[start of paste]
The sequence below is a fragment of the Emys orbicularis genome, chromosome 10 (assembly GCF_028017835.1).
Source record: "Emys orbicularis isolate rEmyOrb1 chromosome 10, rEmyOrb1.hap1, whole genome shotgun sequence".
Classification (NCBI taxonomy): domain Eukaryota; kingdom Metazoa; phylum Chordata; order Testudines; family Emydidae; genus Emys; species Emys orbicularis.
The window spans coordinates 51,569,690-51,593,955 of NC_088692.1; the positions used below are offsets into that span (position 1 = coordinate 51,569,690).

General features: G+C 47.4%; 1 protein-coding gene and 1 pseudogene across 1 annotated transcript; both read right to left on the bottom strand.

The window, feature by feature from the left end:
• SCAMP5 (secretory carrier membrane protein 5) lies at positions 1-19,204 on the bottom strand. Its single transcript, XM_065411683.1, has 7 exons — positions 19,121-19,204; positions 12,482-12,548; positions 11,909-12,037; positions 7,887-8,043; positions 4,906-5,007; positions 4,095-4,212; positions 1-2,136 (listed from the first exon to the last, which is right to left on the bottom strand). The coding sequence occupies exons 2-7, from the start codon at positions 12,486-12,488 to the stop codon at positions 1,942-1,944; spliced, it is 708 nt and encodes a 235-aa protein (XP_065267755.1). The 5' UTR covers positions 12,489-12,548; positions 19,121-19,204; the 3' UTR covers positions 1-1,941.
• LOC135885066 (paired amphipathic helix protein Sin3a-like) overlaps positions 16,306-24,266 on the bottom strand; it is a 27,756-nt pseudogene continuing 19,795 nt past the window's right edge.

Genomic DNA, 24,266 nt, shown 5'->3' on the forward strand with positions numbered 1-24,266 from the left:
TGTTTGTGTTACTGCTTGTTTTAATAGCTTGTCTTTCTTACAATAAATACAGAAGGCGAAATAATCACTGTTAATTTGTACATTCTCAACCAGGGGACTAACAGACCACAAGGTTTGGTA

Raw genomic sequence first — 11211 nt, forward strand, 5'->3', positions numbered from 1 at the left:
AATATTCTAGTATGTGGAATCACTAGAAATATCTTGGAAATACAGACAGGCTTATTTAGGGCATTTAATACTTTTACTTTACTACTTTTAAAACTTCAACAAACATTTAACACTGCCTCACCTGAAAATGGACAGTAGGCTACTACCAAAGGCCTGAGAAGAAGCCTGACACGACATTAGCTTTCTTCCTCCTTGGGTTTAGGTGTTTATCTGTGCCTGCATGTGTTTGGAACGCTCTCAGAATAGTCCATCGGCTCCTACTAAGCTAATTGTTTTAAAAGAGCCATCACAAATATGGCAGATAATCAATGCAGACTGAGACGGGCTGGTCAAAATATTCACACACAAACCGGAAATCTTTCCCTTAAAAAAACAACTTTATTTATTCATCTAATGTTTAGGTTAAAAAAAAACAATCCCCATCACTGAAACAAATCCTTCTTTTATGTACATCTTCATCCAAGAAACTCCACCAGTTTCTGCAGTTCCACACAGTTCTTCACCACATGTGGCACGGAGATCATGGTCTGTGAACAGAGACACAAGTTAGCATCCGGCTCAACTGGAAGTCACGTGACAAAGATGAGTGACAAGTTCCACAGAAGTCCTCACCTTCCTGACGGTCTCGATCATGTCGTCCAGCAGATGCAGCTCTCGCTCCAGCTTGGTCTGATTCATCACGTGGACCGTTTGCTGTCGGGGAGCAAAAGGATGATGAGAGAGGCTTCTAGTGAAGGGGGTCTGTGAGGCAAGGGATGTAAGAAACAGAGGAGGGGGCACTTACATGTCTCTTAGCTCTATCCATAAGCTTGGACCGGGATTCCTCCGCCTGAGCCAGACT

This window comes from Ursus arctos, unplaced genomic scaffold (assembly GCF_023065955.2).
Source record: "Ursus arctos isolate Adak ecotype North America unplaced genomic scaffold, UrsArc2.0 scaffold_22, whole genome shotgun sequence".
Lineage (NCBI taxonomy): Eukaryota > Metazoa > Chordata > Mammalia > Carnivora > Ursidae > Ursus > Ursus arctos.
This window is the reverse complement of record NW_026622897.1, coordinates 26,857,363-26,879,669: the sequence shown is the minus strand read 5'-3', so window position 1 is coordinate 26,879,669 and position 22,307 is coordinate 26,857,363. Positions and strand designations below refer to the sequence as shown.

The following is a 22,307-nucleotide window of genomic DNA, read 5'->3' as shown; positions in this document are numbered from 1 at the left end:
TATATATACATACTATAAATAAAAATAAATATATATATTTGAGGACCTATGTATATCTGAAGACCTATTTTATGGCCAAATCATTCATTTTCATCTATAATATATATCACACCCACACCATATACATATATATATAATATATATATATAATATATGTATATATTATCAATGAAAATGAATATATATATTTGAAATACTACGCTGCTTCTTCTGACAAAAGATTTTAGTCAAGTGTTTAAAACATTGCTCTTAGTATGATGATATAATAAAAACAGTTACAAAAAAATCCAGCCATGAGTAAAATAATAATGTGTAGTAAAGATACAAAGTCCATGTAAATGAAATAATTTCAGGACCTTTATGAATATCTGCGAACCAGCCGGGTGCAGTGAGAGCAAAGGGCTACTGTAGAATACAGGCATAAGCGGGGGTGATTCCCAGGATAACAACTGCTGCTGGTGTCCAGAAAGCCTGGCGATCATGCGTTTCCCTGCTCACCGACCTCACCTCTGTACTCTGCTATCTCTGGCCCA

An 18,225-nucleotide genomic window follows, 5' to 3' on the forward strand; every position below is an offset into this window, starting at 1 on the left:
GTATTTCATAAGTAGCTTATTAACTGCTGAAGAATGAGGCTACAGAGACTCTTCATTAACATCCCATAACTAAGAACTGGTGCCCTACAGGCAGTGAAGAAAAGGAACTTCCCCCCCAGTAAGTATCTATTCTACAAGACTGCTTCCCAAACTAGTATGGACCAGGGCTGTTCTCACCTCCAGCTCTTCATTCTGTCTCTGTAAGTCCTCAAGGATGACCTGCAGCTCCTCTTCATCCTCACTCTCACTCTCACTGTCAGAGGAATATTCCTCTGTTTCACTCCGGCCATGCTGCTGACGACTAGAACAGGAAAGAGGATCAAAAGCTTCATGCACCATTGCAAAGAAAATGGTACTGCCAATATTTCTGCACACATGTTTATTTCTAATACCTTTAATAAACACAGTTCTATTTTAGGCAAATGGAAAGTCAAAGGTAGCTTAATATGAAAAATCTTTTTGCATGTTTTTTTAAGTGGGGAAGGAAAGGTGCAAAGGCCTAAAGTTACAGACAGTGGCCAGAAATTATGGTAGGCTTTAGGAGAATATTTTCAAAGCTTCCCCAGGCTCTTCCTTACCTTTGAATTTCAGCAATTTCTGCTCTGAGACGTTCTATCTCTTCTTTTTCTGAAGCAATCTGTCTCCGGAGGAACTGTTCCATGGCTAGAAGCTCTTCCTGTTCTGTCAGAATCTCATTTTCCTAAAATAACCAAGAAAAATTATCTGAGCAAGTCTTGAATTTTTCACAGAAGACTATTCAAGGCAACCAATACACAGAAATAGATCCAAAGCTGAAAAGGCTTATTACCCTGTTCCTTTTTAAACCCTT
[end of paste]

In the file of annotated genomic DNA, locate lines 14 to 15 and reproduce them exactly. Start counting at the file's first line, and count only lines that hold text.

Source record: "Ursus arctos isolate Adak ecotype North America unplaced genomic scaffold, UrsArc2.0 scaffold_22, whole genome shotgun sequence".
Lineage (NCBI taxonomy): Eukaryota > Metazoa > Chordata > Mammalia > Carnivora > Ursidae > Ursus > Ursus arctos.